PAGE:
Japan to Accept 1,000 Nurses: Report

Japan will accept 1,000 nurses and health care workers from Indonesia from as early as next year under a free trade pact to help ease the country's shortage, a report in the Nikkei business daily said Saturday (22/12/07).

The move will mark the first time Japan has brought in foreign nurses and care workers on a full-time basis, it said.

The signing of an economic partnership agreement has opened the way for lower tariffs for Indonesian exporters to Japan, as well as more liberal access to its labor market.

Under the agreement on caregivers, Japan will accept 200 licensed nurses and 300 certified care workers every year for the next two years, the newspaper said. If the program is well received, the figures may be increased for the third year.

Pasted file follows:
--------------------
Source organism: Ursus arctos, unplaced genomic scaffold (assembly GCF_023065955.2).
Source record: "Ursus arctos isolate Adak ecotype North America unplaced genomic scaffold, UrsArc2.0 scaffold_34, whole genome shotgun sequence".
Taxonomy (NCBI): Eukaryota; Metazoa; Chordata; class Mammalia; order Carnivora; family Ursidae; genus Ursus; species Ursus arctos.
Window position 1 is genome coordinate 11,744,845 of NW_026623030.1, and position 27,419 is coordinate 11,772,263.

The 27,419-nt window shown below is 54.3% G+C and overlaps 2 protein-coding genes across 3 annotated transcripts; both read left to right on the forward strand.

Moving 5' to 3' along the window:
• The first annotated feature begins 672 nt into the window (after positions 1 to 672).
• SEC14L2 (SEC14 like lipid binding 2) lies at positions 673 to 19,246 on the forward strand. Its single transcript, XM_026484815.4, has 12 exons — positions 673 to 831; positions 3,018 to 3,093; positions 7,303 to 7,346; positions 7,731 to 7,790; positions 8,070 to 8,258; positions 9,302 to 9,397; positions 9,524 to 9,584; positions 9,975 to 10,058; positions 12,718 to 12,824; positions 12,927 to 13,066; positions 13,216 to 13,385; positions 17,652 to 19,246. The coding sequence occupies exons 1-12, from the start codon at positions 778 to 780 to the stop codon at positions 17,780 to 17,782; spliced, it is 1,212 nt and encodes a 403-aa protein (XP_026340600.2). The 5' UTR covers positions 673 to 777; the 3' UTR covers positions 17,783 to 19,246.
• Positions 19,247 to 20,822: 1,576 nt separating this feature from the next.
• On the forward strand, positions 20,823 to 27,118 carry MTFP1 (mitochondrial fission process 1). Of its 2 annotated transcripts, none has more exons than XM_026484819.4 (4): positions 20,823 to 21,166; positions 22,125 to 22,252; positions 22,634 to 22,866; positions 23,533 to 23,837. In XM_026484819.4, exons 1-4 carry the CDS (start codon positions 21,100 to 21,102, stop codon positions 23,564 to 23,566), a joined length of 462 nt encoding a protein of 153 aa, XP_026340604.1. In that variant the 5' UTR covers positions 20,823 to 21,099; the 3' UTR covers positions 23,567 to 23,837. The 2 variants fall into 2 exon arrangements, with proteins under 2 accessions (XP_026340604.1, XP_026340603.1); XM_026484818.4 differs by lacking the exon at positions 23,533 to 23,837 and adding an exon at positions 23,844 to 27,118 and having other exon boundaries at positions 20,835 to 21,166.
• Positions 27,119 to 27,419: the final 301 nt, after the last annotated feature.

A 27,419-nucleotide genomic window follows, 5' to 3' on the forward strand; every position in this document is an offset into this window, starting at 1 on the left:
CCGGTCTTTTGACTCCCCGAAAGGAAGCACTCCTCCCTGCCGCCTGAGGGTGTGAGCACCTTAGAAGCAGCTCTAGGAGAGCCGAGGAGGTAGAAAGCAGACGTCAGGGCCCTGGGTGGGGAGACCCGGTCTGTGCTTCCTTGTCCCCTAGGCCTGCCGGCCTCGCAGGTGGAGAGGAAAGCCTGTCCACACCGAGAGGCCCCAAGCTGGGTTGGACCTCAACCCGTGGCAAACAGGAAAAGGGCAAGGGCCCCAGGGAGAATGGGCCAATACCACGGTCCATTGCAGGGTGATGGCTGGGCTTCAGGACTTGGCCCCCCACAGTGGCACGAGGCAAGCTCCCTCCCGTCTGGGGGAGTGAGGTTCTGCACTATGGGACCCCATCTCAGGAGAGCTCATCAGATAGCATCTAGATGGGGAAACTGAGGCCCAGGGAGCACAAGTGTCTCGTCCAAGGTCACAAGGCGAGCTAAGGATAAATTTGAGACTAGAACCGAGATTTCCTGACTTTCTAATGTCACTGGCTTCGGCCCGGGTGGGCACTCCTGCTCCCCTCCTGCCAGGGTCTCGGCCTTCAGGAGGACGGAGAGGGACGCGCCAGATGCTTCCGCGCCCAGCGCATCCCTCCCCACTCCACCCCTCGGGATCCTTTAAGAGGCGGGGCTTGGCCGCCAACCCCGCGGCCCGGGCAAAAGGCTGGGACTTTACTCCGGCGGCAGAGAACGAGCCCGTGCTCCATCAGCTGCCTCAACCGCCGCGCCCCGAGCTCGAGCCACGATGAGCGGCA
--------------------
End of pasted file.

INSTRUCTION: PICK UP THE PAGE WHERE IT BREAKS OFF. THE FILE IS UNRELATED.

Nurses will be limited to staying for three years and care workers for four years on their Indonesian certificates and licenses but can extend their stay by passing Japanese nursing exams or receiving Japanese caregiverís certificates.

The economic pact, signed in August, has already been approved in Indonesia, while Japan's government submitted the measure to the legislature earlier this month with an eye to approval in the current Diet session or early next year.

The Japanese health ministry estimates the nation needs 40,000 more nurses, while the shortage is estimated to reach 450,000 to 550,000 by 2014, the Nikkei said.
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